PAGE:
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Stephen Spurling (1847–1924)

by Christine Burgess

Stephen Spurling, photographer and part-time orchardist, was born on 7 May 1847 in Hobart Town, Van Diemen’s Land. He was the second son of Stephen Spurling 1st and Louisa Spurling née Lovett. At the time of his birth, his father was employed as a clerk in the Convict Department, Van Diemen’s Land (he later transferred to the Lands and Survey Department, before becoming a photographer).

It is likely Stephen 2nd was educated at the Chalmers School in Hobart Town. This school, under headmaster Alexander Ireland, emphasised an academic curriculum, aimed at equipping students to proceed to careers in architecture, engineering and surveying. Stephen 2nd’s formal education probably ceased around the time of his father’s 1861 bankruptcy. However, he evidently enjoyed outdoor activity, and as a young man developed skills as an oarsman and rifle shooter.

In 1863, when he was nearly sixteen, Stephen 2nd accompanied his family to New Zealand, where they established a grocery store and bakery on the main supply route to the gold fields. However, the family found it difficult to settle and less than a year later, they travelled to Melbourne. Here, his parents gave him £1.00, and while they returned to Hobart Town, Stephen 2nd went to Bendigo, where he worked for a while in a bakery. Stephen 2nd subsequently returned to Hobart Town, and started working in his father’s photographic studio.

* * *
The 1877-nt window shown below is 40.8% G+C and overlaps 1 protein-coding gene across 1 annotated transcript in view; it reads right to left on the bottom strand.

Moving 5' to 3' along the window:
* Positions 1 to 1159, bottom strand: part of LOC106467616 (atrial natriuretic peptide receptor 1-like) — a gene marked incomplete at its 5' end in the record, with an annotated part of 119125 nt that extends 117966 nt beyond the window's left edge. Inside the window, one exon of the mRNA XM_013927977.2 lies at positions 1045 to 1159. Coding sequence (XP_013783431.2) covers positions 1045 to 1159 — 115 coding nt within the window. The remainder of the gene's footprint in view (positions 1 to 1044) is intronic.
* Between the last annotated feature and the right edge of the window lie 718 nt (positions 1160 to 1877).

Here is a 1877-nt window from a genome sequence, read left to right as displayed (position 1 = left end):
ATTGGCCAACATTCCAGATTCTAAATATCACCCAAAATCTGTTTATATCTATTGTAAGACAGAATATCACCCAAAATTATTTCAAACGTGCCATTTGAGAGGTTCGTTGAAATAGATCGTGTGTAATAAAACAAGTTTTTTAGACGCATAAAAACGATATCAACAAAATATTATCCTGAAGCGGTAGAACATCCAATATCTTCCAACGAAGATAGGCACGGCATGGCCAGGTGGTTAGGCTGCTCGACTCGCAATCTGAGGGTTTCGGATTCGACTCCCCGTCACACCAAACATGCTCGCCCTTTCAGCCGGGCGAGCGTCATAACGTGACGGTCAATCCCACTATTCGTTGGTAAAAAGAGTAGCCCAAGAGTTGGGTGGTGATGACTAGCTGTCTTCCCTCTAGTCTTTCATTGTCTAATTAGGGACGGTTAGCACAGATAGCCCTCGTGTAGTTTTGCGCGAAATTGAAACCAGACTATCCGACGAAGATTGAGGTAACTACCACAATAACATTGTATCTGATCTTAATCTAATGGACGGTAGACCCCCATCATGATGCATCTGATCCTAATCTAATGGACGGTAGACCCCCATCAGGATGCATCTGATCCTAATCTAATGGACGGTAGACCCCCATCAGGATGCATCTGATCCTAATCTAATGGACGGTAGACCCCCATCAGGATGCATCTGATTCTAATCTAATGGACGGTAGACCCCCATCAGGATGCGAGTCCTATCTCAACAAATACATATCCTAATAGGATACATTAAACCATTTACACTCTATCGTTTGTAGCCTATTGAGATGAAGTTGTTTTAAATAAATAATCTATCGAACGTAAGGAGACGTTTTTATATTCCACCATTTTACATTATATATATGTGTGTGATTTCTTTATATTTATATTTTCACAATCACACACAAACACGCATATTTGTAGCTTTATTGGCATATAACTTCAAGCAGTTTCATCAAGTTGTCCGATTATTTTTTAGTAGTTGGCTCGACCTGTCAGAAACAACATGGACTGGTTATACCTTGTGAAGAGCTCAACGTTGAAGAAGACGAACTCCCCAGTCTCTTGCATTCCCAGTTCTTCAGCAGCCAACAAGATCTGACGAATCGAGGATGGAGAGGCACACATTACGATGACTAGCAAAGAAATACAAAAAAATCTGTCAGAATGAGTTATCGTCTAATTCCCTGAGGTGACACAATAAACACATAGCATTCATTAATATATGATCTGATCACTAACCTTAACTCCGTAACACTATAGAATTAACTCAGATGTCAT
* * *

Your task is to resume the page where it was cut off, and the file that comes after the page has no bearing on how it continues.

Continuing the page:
On 17 February 1873, Stephen 2nd married Julia Emily Long (1849-1931) daughter of Richard Long and his wife, Sarah Overell, at the home of Reverend John Wilkes Simmons, according to the rites of the Congregational Church. The couple had five children, Hilda May (1874-1957), Stephen 3rd (1876–1962), Stella Nightingale (1878-1948), Ella Maud (1881-1974) and Lilla Emily (1883-1971).

Shortly after his marriage, Stephen 2nd and his wife moved to Launceston, in northern Tasmania, where he set up a photography business. His first studio was in St John Street, and in March 1878, he relocated to 83 Brisbane Street. In May 1897, he attempted to re-establish a branch in Hobart, at 88 Liverpool Street, but this venture proved unsuccessful.